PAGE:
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12 April, 2021

Mariners still stranded on vessel off Weipa

More than 20 men are still stuck on a cargo vessel outside the Port of Weipa as its owner attempts to avoid responsibility for fixing the ship’s deficiencies.

By Matt Nicholls

By MATT NICHOLLS

Movers 3 is owned by Qatari company Aswan Shipping, which appears to be in financial stress, based on the fact that half of its six-ship fleet is non-operational.

The Australian Maritime Safety Authority has placed Movers 3 and sister ship Maryam in detention.

The latter is docked at Port Kembla in Wollongong.

AMSA said the ships would be released when they met regulations and were no longer in breach of the Maritime Labour Convention.

“Our inspector has made multiple trips out to Movers 3 since its detention in early March,” an AMSA spokesperson said.

“This week the Classification Society, on behalf of the flag State of Panama, attended the ship to undertake a flag state inspection focusing on crew welfare.

“Several inconsistencies, mostly relating to the write-up of crew contracts and documentation of work and rest hours, were identified and the flag state is working with the operator to resolve these issues. We are supporting the flag state and are pleased to see their engagement in resolving these issues. Our inspector also attended the ship at the same time.”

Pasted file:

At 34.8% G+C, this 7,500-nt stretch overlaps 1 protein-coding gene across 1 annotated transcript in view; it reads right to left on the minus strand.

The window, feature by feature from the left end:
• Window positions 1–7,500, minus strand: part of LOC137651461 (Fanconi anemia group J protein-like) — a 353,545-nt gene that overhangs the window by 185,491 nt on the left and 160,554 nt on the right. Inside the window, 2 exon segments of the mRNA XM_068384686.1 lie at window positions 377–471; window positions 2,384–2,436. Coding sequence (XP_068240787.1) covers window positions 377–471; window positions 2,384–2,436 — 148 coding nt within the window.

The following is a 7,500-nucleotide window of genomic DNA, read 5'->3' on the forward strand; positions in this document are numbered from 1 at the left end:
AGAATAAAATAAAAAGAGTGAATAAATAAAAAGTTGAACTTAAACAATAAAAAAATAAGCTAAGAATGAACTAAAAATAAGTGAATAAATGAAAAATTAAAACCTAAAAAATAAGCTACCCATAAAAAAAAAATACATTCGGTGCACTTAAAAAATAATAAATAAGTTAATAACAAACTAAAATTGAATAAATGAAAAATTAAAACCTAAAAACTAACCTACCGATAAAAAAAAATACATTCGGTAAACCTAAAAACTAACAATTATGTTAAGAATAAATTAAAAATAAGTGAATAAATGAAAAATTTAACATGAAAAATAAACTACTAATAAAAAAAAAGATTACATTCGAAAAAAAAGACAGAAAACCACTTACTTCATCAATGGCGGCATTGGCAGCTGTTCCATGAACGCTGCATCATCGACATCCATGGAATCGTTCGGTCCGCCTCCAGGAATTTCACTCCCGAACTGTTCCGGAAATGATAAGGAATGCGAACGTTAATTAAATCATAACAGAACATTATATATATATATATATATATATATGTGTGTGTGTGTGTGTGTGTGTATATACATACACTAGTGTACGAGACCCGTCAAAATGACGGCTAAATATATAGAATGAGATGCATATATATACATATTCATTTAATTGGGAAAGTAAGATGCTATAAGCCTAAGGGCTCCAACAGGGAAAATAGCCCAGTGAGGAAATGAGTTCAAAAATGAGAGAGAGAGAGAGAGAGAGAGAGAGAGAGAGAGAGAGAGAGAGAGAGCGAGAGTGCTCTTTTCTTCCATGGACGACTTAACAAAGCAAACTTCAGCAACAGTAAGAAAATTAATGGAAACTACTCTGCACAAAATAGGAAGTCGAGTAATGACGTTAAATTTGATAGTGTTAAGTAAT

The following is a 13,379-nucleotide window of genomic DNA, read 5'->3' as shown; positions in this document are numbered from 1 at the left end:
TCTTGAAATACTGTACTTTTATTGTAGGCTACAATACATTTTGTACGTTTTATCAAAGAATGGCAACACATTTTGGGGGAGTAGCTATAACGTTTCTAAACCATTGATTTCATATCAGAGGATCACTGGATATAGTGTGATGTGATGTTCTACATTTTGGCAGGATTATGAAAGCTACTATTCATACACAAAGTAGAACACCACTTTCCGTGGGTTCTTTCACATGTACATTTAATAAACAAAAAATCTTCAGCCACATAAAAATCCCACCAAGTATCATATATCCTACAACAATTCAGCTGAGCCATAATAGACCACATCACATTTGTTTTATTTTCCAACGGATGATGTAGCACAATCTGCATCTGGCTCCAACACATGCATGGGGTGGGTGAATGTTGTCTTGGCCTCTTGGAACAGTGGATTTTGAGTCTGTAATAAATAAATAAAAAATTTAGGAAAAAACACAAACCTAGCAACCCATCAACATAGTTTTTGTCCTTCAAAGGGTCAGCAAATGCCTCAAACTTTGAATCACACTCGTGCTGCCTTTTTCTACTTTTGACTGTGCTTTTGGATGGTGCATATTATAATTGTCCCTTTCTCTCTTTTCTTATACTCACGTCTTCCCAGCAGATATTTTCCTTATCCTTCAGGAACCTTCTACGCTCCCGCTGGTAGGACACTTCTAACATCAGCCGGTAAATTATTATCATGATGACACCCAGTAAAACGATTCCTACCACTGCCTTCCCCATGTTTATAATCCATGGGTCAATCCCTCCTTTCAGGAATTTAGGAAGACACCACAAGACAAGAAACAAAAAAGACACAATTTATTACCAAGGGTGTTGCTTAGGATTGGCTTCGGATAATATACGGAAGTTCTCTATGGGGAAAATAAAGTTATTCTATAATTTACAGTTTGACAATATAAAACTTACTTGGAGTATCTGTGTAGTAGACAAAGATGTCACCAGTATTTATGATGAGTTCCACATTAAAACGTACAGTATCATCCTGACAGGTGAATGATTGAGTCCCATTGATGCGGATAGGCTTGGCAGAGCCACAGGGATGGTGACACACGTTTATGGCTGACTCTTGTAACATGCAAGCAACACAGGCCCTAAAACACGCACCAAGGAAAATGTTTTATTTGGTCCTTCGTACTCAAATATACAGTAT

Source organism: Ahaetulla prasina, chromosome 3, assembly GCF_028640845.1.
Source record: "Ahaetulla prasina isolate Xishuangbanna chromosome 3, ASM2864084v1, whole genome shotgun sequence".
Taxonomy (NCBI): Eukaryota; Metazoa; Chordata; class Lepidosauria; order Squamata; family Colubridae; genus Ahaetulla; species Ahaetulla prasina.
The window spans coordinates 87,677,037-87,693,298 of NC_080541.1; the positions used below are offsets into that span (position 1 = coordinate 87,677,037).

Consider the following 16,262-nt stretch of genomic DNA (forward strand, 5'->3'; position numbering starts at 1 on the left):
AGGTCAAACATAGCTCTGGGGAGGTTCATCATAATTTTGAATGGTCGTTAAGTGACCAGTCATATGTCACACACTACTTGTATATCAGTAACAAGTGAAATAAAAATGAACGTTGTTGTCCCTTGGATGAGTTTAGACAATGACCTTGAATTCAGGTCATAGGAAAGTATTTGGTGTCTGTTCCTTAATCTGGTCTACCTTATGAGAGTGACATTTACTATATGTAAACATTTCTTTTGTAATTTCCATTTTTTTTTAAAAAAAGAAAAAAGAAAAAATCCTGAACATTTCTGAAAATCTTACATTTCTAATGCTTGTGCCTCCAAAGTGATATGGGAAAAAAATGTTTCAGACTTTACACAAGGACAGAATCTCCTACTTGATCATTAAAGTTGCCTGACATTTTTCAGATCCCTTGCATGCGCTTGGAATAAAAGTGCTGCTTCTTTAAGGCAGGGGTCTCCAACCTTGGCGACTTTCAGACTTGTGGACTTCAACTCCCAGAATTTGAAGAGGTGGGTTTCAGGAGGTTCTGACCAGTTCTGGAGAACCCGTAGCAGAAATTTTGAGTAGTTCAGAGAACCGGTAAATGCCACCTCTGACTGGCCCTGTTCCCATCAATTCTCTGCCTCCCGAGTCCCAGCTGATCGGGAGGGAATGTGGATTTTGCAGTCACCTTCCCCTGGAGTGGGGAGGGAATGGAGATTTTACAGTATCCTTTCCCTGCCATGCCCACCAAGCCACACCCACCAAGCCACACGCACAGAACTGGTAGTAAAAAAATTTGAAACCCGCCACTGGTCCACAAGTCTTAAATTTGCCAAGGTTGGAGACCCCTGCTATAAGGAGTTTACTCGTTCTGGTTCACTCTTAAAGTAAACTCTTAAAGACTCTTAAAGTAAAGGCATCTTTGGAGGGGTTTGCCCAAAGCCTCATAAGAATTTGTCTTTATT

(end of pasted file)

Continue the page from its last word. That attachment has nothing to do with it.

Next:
AMSA said Aswan Shipping was required to have Movers 3 surveyed to ensure that all of the ship’s certificates were revalidated.

“The ship will remain under detention in Weipa until this serious deficiency has been rectified.”

There are 21 crew members on board Movers 3 after the cook was repatriated from Weipa.

“Arrangements have been made on board for another qualified crew member, the ship’s steward, to step-in to this role in the absence of the cook who was repatriated in recent weeks,” AMSA said.

“The welfare of the seafarers on both Movers 3 and Maryam is AMSA’s highest priority, followed closely by the safety and seaworthiness of these ships.

“Crews on both ships have access to provisions and fresh water, those that have requested repatriation are having those requests facilitated wherever possible.

“We are maintaining open lines of communication with both crews.”

AMSA said it did not have a time frame on when either ship would be released, but sources told Cape York Weekly that it could take months.

“Our focus right now is ensuring that the operator, Aswan Shipping, rectifies the serious outstanding deficiencies on both ships,” the AMSA spokesperson said.

“We are working with all parties involved in this complex and concerning situation.

“We fully expect Aswan Shipping to step-up and fulfil its responsibility to maintain its ships and provide appropriate living and working conditions for its seafarers. Both ships will remain under detention until such time.”


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